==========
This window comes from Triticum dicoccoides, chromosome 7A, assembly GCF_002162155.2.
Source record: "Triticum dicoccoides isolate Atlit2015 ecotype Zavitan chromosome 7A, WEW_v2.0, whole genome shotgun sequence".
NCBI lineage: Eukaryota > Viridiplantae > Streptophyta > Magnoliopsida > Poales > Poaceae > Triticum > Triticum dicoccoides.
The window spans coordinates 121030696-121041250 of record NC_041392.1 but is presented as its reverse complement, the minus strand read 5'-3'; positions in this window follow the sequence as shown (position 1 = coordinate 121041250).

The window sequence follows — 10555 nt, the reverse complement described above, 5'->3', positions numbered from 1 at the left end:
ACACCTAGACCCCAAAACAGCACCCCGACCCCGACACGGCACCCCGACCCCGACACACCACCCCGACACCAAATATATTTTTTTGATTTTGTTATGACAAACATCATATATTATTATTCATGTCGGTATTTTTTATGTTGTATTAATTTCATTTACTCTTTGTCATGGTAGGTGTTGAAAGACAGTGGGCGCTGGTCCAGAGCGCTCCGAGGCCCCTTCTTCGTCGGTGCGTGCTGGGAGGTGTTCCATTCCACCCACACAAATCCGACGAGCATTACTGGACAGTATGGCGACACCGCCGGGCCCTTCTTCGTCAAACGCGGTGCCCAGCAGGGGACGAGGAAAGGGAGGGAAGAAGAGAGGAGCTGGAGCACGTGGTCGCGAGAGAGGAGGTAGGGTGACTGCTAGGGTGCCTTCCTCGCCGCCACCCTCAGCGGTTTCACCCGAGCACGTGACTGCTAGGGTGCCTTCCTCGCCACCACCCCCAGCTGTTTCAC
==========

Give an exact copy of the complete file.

This window comes from Triticum dicoccoides, chromosome 7A, assembly GCF_002162155.2.
Source record: "Triticum dicoccoides isolate Atlit2015 ecotype Zavitan chromosome 7A, WEW_v2.0, whole genome shotgun sequence".
NCBI lineage: Eukaryota > Viridiplantae > Streptophyta > Magnoliopsida > Poales > Poaceae > Triticum > Triticum dicoccoides.
The window spans coordinates 121030696-121041250 of record NC_041392.1 but is presented as its reverse complement, the minus strand read 5'-3'; positions in this window follow the sequence as shown (position 1 = coordinate 121041250).

The window sequence follows — 10555 nt, the reverse complement described above, 5'->3', positions numbered from 1 at the left end:
ACACCTAGACCCCAAAACAGCACCCCGACCCCGACACGGCACCCCGACCCCGACACACCACCCCGACACCAAATATATTTTTTTGATTTTGTTATGACAAACATCATATATTATTATTCATGTCGGTATTTTTTATGTTGTATTAATTTCATTTACTCTTTGTCATGGTAGGTGTTGAAAGACAGTGGGCGCTGGTCCAGAGCGCTCCGAGGCCCCTTCTTCGTCGGTGCGTGCTGGGAGGTGTTCCATTCCACCCACACAAATCCGACGAGCATTACTGGACAGTATGGCGACACCGCCGGGCCCTTCTTCGTCAAACGCGGTGCCCAGCAGGGGACGAGGAAAGGGAGGGAAGAAGAGAGGAGCTGGAGCACGTGGTCGCGAGAGAGGAGGTAGGGTGACTGCTAGGGTGCCTTCCTCGCCGCCACCCTCAGCGGTTTCACCCGAGCACGTGACTGCTAGGGTGCCTTCCTCGCCACCACCCCCAGCTGTTTCAC